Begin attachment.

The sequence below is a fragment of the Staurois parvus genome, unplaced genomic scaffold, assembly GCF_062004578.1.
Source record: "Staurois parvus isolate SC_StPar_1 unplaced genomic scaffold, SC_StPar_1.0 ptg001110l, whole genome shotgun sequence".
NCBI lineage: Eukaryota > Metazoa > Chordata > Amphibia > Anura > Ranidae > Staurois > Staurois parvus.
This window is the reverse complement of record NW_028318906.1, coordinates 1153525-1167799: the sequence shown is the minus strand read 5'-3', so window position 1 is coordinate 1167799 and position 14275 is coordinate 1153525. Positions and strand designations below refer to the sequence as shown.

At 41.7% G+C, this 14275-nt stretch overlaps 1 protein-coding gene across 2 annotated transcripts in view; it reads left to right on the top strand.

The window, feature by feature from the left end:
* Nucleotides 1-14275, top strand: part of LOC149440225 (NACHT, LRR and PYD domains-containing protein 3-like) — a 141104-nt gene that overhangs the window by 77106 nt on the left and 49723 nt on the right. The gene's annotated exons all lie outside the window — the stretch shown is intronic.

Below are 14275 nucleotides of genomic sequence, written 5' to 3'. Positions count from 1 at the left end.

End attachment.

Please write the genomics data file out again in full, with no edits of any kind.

The sequence below is a fragment of the Staurois parvus genome, unplaced genomic scaffold, assembly GCF_062004578.1.
Source record: "Staurois parvus isolate SC_StPar_1 unplaced genomic scaffold, SC_StPar_1.0 ptg001110l, whole genome shotgun sequence".
NCBI lineage: Eukaryota > Metazoa > Chordata > Amphibia > Anura > Ranidae > Staurois > Staurois parvus.
This window is the reverse complement of record NW_028318906.1, coordinates 1153525-1167799: the sequence shown is the minus strand read 5'-3', so window position 1 is coordinate 1167799 and position 14275 is coordinate 1153525. Positions and strand designations below refer to the sequence as shown.

At 41.7% G+C, this 14275-nt stretch overlaps 1 protein-coding gene across 2 annotated transcripts in view; it reads left to right on the top strand.

The window, feature by feature from the left end:
* Nucleotides 1-14275, top strand: part of LOC149440225 (NACHT, LRR and PYD domains-containing protein 3-like) — a 141104-nt gene that overhangs the window by 77106 nt on the left and 49723 nt on the right. The gene's annotated exons all lie outside the window — the stretch shown is intronic.

Below are 14275 nucleotides of genomic sequence, written 5' to 3'. Positions count from 1 at the left end.